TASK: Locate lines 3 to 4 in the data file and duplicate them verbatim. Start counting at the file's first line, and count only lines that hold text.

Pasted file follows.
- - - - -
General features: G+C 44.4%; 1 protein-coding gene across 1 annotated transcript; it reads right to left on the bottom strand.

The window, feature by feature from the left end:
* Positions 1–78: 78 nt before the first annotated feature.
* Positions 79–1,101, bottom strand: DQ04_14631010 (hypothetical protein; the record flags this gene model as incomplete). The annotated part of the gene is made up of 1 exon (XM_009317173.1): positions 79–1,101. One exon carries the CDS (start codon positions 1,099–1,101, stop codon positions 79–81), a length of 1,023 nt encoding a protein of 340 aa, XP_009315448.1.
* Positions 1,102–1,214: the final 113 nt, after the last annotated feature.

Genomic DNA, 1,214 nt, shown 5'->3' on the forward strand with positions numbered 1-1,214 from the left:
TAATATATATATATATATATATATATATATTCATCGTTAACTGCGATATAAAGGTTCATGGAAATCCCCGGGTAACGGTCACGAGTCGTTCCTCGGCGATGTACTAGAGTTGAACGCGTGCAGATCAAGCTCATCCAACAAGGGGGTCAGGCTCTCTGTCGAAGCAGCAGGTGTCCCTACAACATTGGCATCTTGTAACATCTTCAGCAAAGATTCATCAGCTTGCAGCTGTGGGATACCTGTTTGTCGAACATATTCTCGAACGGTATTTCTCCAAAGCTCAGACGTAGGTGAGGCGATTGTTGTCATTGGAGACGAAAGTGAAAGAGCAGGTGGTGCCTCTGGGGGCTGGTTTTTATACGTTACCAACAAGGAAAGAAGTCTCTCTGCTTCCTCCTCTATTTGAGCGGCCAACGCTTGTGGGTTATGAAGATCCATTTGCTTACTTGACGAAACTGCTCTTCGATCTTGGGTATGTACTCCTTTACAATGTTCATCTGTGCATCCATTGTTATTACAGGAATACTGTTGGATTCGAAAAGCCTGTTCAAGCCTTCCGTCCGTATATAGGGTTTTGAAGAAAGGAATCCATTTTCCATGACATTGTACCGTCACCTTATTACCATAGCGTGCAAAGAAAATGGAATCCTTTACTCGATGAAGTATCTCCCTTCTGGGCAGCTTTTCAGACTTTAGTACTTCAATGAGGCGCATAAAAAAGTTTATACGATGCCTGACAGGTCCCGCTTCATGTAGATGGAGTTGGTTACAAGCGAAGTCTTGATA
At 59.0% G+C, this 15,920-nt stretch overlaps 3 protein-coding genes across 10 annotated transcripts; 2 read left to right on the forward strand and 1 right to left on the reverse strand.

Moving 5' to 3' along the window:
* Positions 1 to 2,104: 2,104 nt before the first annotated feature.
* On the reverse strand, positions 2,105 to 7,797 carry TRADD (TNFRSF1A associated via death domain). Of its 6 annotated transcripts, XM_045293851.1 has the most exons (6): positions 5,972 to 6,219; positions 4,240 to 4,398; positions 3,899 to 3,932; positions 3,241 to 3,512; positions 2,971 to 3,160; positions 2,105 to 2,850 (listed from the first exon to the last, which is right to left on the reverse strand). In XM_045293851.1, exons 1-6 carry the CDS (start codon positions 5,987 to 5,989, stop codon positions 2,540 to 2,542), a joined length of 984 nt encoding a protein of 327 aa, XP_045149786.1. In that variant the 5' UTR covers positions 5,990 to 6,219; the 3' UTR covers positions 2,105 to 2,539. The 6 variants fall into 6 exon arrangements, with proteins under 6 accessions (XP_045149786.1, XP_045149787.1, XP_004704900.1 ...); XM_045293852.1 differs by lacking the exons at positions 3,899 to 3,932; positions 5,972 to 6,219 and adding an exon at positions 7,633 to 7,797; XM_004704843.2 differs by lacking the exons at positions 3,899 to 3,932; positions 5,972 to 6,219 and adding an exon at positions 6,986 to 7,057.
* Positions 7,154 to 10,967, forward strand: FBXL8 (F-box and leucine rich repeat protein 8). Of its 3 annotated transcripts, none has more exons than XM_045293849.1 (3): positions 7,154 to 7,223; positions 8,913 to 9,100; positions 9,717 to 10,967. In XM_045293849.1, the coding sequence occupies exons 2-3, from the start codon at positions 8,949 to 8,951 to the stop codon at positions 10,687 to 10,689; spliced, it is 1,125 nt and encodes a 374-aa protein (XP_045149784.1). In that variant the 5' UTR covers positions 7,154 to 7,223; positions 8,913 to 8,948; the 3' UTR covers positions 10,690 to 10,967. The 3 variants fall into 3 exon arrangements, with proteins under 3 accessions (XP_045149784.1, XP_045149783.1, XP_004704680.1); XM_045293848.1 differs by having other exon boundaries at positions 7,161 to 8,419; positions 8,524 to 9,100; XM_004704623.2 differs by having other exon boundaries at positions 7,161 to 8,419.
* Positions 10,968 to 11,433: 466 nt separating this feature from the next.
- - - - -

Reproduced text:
* Positions 1–78: 78 nt before the first annotated feature.
* Positions 79–1,101, bottom strand: DQ04_14631010 (hypothetical protein; the record flags this gene model as incomplete). The annotated part of the gene is made up of 1 exon (XM_009317173.1): positions 79–1,101. One exon carries the CDS (start codon positions 1,099–1,101, stop codon positions 79–81), a length of 1,023 nt encoding a protein of 340 aa, XP_009315448.1.